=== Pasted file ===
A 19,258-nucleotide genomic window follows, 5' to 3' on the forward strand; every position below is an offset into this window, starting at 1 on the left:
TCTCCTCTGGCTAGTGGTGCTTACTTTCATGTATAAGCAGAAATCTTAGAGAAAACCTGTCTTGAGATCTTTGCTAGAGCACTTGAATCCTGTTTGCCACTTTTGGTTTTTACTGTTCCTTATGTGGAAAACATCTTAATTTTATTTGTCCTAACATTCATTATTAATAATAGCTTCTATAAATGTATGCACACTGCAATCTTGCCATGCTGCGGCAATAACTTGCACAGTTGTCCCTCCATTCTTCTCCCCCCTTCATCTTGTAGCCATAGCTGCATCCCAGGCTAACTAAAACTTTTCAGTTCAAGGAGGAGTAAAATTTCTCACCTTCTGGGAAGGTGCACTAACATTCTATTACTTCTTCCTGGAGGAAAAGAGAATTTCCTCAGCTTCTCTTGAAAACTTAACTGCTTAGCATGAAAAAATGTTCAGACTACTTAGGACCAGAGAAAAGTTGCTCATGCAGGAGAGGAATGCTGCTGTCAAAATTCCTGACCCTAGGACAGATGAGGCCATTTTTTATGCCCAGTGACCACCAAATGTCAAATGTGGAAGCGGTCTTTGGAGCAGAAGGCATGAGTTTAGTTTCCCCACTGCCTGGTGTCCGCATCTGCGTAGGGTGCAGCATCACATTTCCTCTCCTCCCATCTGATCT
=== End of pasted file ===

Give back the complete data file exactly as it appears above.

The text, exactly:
A 19,258-nucleotide genomic window follows, 5' to 3' on the forward strand; every position below is an offset into this window, starting at 1 on the left:
TCTCCTCTGGCTAGTGGTGCTTACTTTCATGTATAAGCAGAAATCTTAGAGAAAACCTGTCTTGAGATCTTTGCTAGAGCACTTGAATCCTGTTTGCCACTTTTGGTTTTTACTGTTCCTTATGTGGAAAACATCTTAATTTTATTTGTCCTAACATTCATTATTAATAATAGCTTCTATAAATGTATGCACACTGCAATCTTGCCATGCTGCGGCAATAACTTGCACAGTTGTCCCTCCATTCTTCTCCCCCCTTCATCTTGTAGCCATAGCTGCATCCCAGGCTAACTAAAACTTTTCAGTTCAAGGAGGAGTAAAATTTCTCACCTTCTGGGAAGGTGCACTAACATTCTATTACTTCTTCCTGGAGGAAAAGAGAATTTCCTCAGCTTCTCTTGAAAACTTAACTGCTTAGCATGAAAAAATGTTCAGACTACTTAGGACCAGAGAAAAGTTGCTCATGCAGGAGAGGAATGCTGCTGTCAAAATTCCTGACCCTAGGACAGATGAGGCCATTTTTTATGCCCAGTGACCACCAAATGTCAAATGTGGAAGCGGTCTTTGGAGCAGAAGGCATGAGTTTAGTTTCCCCACTGCCTGGTGTCCGCATCTGCGTAGGGTGCAGCATCACATTTCCTCTCCTCCCATCTGATCT